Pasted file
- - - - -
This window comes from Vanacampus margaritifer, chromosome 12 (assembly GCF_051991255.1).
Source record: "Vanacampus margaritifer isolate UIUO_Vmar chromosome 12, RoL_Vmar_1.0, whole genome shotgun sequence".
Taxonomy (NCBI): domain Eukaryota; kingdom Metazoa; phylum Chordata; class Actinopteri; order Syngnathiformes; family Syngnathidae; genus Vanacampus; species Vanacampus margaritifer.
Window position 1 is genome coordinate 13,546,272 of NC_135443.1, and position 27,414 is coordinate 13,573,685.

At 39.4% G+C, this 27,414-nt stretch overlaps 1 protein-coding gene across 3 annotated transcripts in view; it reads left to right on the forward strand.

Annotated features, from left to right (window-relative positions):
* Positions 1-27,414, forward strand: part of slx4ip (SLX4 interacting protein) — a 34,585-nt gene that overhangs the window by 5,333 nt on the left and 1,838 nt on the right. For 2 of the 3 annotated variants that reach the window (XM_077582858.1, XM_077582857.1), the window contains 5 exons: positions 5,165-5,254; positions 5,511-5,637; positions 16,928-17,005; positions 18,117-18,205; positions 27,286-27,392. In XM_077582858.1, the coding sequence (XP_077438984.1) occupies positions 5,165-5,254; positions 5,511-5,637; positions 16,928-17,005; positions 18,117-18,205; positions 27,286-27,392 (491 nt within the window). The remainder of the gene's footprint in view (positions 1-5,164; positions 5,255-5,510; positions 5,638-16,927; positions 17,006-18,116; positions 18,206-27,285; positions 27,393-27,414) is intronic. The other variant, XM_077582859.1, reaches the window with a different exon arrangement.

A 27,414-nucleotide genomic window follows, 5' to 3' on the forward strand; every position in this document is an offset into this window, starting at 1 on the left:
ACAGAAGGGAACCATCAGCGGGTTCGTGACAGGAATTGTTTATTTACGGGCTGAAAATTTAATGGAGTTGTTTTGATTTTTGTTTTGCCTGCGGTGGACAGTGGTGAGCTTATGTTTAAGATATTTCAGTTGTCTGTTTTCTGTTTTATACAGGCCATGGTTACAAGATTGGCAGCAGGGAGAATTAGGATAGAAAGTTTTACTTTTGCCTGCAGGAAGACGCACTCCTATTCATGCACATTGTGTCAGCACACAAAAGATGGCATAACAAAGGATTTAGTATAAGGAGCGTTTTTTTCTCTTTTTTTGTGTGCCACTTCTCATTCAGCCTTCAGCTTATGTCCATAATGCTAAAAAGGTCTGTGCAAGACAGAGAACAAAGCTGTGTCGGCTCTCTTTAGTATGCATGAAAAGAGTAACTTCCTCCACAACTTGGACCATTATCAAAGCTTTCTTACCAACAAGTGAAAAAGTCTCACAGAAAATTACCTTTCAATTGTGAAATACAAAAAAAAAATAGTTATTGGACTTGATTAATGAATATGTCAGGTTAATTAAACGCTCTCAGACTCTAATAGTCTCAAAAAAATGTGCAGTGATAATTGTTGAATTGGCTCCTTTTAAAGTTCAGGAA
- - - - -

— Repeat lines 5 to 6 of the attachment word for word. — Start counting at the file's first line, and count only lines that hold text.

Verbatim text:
At 39.4% G+C, this 27,414-nt stretch overlaps 1 protein-coding gene across 3 annotated transcripts in view; it reads left to right on the forward strand.

Annotated features, from left to right (window-relative positions):